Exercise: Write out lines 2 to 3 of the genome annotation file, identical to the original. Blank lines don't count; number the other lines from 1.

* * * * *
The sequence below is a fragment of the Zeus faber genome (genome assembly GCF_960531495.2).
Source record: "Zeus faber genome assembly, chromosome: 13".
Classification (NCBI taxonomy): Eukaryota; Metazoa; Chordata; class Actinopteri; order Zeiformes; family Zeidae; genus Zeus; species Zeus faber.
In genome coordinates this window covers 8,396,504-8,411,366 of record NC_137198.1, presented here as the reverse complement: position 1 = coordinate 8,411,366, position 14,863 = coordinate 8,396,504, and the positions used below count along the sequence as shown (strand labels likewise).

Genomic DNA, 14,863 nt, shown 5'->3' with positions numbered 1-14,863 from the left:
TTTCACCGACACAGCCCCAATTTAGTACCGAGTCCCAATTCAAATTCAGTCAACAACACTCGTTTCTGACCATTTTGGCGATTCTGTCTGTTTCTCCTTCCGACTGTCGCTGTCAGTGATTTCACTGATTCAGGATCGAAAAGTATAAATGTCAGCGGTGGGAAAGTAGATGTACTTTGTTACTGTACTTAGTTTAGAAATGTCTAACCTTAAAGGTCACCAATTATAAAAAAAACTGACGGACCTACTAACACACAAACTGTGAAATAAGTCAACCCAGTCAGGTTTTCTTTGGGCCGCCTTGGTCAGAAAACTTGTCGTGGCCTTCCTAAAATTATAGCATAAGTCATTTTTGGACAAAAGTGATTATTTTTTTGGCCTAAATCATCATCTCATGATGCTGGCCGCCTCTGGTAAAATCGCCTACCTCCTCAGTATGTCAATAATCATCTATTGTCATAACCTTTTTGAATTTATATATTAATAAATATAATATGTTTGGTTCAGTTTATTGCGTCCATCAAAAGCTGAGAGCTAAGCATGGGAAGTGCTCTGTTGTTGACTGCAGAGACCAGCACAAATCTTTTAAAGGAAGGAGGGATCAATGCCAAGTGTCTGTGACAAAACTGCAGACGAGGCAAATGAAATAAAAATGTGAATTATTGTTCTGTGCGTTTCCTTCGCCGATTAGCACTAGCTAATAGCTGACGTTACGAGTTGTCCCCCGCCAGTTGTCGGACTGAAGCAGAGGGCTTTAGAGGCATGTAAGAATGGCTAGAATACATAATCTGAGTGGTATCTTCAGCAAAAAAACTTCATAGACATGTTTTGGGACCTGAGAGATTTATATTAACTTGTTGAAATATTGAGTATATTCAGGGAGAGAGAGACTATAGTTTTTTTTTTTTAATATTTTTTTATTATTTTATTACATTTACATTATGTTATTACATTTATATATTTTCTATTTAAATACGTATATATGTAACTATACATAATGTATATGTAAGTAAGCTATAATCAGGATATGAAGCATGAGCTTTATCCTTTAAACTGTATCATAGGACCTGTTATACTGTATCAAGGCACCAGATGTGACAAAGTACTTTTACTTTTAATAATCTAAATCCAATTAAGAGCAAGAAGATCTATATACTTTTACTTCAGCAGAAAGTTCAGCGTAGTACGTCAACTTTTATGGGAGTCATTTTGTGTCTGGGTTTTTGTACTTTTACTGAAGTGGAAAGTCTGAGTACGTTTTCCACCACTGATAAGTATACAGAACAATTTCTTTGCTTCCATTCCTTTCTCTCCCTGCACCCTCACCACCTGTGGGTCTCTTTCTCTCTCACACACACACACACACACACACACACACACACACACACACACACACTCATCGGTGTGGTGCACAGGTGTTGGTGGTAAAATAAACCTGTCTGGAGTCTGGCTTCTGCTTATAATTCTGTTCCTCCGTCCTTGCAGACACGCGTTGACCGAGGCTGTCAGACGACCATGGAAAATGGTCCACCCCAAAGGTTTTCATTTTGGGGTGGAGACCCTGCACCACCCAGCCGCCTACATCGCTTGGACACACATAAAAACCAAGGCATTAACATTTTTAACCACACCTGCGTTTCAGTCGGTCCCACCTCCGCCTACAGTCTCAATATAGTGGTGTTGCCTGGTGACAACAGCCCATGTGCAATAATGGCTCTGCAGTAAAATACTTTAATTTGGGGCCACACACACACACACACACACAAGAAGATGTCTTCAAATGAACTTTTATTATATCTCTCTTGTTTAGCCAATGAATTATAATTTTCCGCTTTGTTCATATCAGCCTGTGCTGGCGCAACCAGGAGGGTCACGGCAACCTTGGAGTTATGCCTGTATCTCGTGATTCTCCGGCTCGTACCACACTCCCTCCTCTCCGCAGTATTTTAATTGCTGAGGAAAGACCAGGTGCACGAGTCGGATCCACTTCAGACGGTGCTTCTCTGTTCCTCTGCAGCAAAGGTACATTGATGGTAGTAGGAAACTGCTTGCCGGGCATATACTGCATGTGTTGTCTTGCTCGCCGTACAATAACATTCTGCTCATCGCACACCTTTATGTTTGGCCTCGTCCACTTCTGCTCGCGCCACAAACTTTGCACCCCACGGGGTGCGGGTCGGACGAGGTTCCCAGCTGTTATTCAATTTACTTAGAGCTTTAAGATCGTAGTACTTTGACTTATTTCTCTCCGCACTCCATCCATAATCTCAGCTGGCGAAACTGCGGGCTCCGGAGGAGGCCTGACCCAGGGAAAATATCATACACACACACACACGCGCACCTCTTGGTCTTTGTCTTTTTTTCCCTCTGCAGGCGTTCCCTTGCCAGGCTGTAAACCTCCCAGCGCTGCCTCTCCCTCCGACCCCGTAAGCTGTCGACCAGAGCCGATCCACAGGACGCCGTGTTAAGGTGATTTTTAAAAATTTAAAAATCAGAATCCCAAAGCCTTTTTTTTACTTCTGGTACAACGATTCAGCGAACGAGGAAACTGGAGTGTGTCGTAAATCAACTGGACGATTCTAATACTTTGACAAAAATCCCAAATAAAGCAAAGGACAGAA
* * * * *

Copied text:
Source record: "Zeus faber genome assembly, chromosome: 13".
Classification (NCBI taxonomy): Eukaryota; Metazoa; Chordata; class Actinopteri; order Zeiformes; family Zeidae; genus Zeus; species Zeus faber.